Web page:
Exclusive Interview with Arizona Cardinals Offensive Tackle Elliot Vallejo

Revenge of the Birds is in for a special treat today as Elliot Vallejo, Arizona Cardinals' offensive tackle, sits down to answer our questions. Vallejo just finished his second year with the Cardinals after being undrafted in 2007. He was an experienced college player after starting for three seasons at UC Davis and he's worked his way up the food chain with the Cardinals. He spent the entire 2007 season on the practice squad but after a strong preseason, that included an especially dominant perfomances against the Raiders and Chiefs, he made the roster out of training camp. When injuries started to hit though he was moved back down to the practice squad for a short period before being added back to the roster in December when Clark Haggans was placed on IR. 2009 could be a big year for the 6'7 312 pound tackle, but as he prepares for the off season he also took the time to talk to us.......Enjoy.

ROTB - You've been in the Cardinals organization for two seasons after being un-drafted out of UC Davis in 2007. What was that final couple of Vallejo_mediummonths before the draft like and what has been the biggest difference between college ball and the NFL? Are there aspects of the college game that you miss now?

EV - The last few months before the draft were pretty busy. I was getting ready and completing the combine/pro-day. I was uncertain as to what was going to happen, but I was always optimistic as to what was going to happen.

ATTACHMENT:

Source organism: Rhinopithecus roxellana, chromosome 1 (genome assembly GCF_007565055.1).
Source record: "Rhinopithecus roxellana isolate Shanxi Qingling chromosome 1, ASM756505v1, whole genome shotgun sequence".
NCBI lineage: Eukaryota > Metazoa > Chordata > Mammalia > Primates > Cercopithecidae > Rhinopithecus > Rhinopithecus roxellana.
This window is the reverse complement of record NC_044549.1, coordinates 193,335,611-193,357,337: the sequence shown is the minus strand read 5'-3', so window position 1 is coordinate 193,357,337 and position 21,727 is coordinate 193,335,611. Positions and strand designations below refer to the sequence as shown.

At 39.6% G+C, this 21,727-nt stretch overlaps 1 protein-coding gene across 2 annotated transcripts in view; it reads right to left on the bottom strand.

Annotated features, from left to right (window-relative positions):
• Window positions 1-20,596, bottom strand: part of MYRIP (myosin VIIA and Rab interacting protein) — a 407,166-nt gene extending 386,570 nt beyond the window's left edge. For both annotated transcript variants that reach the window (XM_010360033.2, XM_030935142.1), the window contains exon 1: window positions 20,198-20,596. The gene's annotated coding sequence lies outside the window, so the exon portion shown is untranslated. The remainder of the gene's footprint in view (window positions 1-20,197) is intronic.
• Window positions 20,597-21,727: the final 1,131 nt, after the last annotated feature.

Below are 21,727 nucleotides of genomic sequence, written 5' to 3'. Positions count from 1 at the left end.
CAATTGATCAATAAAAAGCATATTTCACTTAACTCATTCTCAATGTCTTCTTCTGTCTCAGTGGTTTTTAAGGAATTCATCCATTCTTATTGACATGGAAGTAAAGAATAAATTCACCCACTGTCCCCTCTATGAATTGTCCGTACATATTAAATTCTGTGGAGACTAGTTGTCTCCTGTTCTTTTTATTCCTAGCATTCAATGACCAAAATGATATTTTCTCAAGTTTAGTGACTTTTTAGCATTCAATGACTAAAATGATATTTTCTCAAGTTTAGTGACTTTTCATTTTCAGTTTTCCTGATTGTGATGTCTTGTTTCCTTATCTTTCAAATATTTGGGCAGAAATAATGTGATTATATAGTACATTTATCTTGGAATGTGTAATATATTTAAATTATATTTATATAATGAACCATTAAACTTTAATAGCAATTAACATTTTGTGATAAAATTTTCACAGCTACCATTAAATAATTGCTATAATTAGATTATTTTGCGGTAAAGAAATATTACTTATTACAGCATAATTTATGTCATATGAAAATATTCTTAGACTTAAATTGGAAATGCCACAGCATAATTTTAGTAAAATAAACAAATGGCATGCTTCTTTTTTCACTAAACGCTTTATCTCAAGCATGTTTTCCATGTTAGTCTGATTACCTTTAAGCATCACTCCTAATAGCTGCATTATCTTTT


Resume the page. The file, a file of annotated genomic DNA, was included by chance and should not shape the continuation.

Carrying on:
The biggest difference from college for me was the amount of information I was expected to process quickly and how perfection was expected every play. The players were not as good as I though they were going to be, but they were still better than most the guys I played against in college.

College was unique for me as compared to most guys in the NFL now because I went to a small school that didn't have a well funded football program. Our entire athletic budget for every sport was much less than most 1-A football budgets alone. I know it sounds funny, but I miss having to save money on trips and being frugal. People can be so wasteful when amenities are so bountiful.

ROTB - At UC Davis you started 32 consecutive games (presumably all at RT?) so you were a pretty seasoned collegiate player but what parts of the game has Russ Grimm been working on you with over the past two seasons? Also do you think Grimm's hands-on approach with the offensive line will change at all with his added co-coordinator responsibilities?

EV - Russ is great coach and he has mainly been working with me on fine tuning. We have done a little technique work, but we have mostly been working on reading defenses and being able to anticipate what is going to happen after the ball is snapped.

Russ is a guy that seems pretty set in his ways. I believe he will be just as hands on. I also don't think any of my fellow o-lineman would be happy if his role was diminished with us in anyway. We all really like him.

ROTB - The Cardinals just finished up the best season in their history and they've got a ton of free agents but the offensive line looks like it might return in tact. We've all heard Whisenhunt's mantra about competition during camp though, so I'm assuming that no one is assured of a starting gig just yet. What goals or Vallejo2_mediumexpectations has the coaching staff discussed with you about 2009 and what goals have you set for yourself?

EV - The coaching staff wants me to continue to improve the way I have been. They believe I have to ability to continue getting stronger and becoming a better player overall. For me, this off-season is going to be very crucial. In the off season is where I can improve myself in relation to the players that I am competing with. I want to get stronger and faster. I would also like to work on my ability to take in information from multiple sources (ie. Defense moving around, guard talking to me, quarterback audible etc.) simultaneously. This ability will come with more practice.